Is There a “Right Way” to Brush My Teeth?

Brushing your teeth is something you do multiple times a day. It’s so perfunctory that you might even do it while you are making a cup of coffee in the morning or scrolling through your newsfeed one last time at night before getting into bed. 

But just because you’re going through the motions doesn’t mean you’re necessarily doing it the correct way. How do you know if you are effectively brushing your teeth? There is a right way, and several wrong ways, to take care of your mouth.

Choosing A Toothbrush

The American Dental Association (ADA) recommends using a soft-bristle brush as opposed to a brush with hard bristles. If you are using a toothbrush with stiff bristles, it may actually be doing more damage than good. 

Brushing your teeth too much, too vigorously, or with bristles that are too hard can wear away at your enamel. Enamel cannot be regrown, only fortified. So it is essential that you take care of your enamel. If it wears away too much, it will expose the soft underlayer of dentin. Dentin is extremely sensitive and painful when exposed.

The Correct Tooth Brushing Technique

No need to go into your mouth guns blazing. Your gums are soft, and as we mentioned before, you don’t want to scrub too hard on your enamel. Brush gently and with care.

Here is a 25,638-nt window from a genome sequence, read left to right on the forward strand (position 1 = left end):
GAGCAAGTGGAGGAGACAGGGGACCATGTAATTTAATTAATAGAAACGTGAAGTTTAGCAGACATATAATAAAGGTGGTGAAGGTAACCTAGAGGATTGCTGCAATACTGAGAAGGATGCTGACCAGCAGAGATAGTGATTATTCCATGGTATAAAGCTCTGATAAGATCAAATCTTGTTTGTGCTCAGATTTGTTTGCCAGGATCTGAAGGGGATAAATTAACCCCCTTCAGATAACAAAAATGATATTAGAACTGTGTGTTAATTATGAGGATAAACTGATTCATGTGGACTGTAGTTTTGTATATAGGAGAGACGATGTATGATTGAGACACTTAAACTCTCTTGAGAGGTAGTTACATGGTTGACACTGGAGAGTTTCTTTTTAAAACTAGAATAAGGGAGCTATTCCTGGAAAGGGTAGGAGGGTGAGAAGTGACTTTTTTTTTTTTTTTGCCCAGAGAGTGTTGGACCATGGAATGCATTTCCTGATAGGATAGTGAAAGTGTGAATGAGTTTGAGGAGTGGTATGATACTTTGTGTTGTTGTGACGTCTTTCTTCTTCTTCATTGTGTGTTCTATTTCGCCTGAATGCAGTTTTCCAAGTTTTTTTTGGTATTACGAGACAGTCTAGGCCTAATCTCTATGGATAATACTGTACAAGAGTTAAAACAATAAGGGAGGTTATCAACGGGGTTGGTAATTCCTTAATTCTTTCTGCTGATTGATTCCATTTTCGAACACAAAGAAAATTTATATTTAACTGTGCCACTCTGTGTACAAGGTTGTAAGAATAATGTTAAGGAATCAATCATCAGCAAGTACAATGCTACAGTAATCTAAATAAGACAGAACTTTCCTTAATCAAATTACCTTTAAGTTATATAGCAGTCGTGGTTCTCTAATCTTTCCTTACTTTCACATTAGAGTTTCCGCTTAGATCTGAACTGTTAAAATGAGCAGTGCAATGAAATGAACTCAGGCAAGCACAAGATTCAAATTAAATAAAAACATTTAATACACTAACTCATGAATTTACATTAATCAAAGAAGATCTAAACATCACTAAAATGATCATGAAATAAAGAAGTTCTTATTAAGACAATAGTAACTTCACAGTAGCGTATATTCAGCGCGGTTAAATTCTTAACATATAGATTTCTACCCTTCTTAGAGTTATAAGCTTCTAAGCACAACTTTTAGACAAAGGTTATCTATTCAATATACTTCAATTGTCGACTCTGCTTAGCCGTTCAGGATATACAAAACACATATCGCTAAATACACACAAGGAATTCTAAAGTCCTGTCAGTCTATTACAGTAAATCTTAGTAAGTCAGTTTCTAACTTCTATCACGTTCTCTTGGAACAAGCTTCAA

When brushing, move your toothbrush in a sweeping motion from your gumline to the tips of your teeth. This helps in two ways:

  1. It ensures food and bacteria are not being pushed underneath the gum line.
  2. It is gentler on your gums and will not cause them to recede.

Don’t Forget Your Tongue

Your teeth are not the only part of your mouth that needs to be cleaned. Your tongue is made up entirely of soft tissue with tons of little nooks and crannies – the perfect place for bacteria to hide and grow. Not only will brushing your tongue help with your overall oral hygiene, but it can also get rid of that pesky bad breath.

Are You Flossing Every Day?

Yes, flossing really is important. Brushing can only get so much done. It cleans the surfaces of your teeth and tongue, but it cannot reach between your teeth or underneath the gum line.

Flossing is critical for removing particles of food and bacteria in those hard-to-reach places. If left for too long, the residue left behind from not flossing can turn into calculus or tartar. Tartar cannot be removed by brushing or flossing; it must be removed by your dentist.

Shore family dentistry is serving quality dental care to the Columbia, MD community, and we could not be happier about that. We know how hard it is to find a dentist that you trust and like. That’s why we go out of our way to give you the best dental experience in the area. Get in touch today and let’s talk about how we can help.

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